Lizelia Augusta Jenkins Moorer
The Negro Schools
Please be silent now, my country, while I fill the speaker's place;
While I point out some abuses that we constantly embrace,
Listen with your best attention to the words that I shall say,
How the Negro schools are managed, in this Commonwealth today.
All the officers are white men and together they conspire,
To undo the schools for Negroes, of such deeds they never tire;
Oft we find among the trustees men who cannot read a word,
But when speaking of the Negro, they are certain to be heard.
Education for the Negro they discourage, and they say,
'It will bring dissatisfaction to such people ev'ry day,
Make them crave for something higher, such as white men should enjoy,
Which will spoil the other Negroes that we have in our employ.'
Shorter terms are recommended many times as low as two
Are the months to Negroes given, in a year—now this is true,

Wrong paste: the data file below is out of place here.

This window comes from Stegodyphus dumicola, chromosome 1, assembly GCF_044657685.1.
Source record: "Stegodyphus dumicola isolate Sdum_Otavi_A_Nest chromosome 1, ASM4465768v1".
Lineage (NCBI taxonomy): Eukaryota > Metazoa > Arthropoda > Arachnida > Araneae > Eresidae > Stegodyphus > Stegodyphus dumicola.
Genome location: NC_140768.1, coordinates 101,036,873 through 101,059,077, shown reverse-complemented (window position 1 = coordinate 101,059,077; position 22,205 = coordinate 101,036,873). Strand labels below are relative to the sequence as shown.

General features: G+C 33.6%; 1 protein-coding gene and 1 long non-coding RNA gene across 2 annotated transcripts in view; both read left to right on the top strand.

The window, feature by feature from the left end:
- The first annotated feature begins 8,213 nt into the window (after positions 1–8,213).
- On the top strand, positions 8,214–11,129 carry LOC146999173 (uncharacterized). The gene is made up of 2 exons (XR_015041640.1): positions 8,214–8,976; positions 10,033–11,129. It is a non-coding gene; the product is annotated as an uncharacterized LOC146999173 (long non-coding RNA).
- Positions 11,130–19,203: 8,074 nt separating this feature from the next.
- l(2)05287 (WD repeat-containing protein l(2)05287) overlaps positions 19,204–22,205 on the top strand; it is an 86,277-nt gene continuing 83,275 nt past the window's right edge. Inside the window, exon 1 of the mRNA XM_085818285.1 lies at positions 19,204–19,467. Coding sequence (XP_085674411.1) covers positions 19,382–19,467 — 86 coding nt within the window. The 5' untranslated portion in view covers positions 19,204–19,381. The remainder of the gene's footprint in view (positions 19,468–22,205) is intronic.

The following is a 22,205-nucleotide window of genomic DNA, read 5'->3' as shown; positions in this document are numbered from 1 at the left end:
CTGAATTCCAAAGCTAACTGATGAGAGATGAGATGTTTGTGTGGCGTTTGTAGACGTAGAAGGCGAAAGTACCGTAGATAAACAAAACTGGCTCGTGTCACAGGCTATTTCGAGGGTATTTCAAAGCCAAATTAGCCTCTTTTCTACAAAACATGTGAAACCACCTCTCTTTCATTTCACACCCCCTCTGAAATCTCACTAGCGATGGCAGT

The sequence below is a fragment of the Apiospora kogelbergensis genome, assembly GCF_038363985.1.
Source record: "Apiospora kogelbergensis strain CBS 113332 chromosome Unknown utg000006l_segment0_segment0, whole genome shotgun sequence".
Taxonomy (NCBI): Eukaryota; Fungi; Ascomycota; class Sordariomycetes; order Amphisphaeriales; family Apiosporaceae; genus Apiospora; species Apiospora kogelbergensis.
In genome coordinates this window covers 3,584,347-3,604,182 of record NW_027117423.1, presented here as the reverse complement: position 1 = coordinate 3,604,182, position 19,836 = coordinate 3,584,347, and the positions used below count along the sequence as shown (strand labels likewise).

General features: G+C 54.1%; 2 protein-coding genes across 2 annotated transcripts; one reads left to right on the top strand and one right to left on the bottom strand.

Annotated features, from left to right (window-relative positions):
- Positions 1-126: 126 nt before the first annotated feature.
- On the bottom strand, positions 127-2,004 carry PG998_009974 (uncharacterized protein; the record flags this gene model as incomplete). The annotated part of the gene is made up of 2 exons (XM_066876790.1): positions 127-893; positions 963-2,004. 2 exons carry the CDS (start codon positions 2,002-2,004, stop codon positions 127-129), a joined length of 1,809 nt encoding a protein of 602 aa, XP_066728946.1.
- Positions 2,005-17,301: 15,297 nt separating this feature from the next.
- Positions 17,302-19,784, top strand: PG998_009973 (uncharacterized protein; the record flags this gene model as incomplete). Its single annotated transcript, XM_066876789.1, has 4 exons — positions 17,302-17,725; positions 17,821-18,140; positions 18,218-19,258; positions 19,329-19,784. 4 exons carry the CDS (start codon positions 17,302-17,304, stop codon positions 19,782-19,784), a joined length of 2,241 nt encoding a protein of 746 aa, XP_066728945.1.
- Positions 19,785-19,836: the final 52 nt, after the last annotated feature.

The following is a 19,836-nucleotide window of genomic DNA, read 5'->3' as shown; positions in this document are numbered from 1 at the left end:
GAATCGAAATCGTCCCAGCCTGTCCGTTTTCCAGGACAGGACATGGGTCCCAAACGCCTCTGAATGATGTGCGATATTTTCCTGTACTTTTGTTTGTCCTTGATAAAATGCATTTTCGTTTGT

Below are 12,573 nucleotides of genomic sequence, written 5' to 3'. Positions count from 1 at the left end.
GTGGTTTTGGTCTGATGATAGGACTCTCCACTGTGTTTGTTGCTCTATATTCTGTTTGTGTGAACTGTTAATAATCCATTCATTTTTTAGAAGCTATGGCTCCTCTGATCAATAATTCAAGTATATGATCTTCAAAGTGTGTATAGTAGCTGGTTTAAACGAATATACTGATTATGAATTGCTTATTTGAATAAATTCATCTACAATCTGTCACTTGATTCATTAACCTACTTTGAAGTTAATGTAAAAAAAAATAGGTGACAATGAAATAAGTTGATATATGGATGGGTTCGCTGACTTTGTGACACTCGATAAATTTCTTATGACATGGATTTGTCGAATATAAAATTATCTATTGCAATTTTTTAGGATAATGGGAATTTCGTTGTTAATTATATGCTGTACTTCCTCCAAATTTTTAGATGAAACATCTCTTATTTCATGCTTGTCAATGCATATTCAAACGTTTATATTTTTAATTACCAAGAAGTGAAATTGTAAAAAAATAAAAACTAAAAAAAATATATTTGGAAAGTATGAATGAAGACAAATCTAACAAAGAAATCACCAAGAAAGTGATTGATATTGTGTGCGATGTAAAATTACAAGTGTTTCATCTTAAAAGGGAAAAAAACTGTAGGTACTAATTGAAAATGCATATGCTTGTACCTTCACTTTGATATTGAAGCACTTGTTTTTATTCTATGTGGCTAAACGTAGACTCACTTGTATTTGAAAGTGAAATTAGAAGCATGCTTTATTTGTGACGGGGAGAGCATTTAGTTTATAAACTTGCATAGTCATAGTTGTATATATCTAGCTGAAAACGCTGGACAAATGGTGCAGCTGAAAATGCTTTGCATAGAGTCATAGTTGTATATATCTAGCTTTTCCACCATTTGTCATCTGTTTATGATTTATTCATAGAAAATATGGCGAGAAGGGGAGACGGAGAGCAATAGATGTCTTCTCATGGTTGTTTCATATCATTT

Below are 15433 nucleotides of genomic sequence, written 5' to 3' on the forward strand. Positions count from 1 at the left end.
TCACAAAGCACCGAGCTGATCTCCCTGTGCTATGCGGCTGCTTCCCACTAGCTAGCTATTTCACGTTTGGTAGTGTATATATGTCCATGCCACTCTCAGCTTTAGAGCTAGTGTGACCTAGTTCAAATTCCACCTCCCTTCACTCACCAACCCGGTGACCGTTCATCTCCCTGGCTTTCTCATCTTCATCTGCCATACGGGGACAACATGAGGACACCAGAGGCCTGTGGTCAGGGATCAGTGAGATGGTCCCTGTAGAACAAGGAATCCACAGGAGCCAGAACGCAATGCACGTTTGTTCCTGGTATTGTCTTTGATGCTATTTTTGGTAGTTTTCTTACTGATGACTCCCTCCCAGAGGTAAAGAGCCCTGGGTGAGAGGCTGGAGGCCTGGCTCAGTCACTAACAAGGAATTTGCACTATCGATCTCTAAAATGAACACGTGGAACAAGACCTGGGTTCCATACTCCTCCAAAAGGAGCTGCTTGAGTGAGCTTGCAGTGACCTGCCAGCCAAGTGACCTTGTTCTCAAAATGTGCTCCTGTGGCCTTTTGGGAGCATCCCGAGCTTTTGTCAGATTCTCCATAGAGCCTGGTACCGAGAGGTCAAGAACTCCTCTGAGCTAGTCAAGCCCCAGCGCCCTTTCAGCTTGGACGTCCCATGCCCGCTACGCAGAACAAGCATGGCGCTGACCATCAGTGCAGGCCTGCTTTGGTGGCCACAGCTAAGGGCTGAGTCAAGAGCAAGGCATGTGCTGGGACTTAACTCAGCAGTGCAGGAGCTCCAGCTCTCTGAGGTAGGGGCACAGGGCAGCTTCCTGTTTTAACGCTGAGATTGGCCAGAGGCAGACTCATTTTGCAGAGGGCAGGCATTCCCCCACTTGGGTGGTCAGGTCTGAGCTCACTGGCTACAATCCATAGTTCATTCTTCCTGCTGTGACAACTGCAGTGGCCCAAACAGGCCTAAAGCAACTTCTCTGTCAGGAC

Longer terms the whites are given in the same communities—
They conform to such a standard of the right with perfect ease.
Poorer pay to Negro teachers, driving good ones from the field,
Schools are let to lowest bidders to the same they're forced to yield,
Higher pay and better teachers for the white schools is the cry.
While encouragement is given Negro schools to starve and die.
Rural libraries established for the whites on ev'ry side,
But when application's made for Negro schools it is denied,
Thus they deal with education for the mass of Negro youth,
Posing still as great exponents and conservers of the truth.
From the sword of fierce Goliath we may all a lesson learn,
How while planning death to others on your head it may return,
In regard to schools for Negroes, cease their welfare to neglect,
For the same will come upon you in a way you least expect.
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(March 26, 1874 – January 29, 1963)
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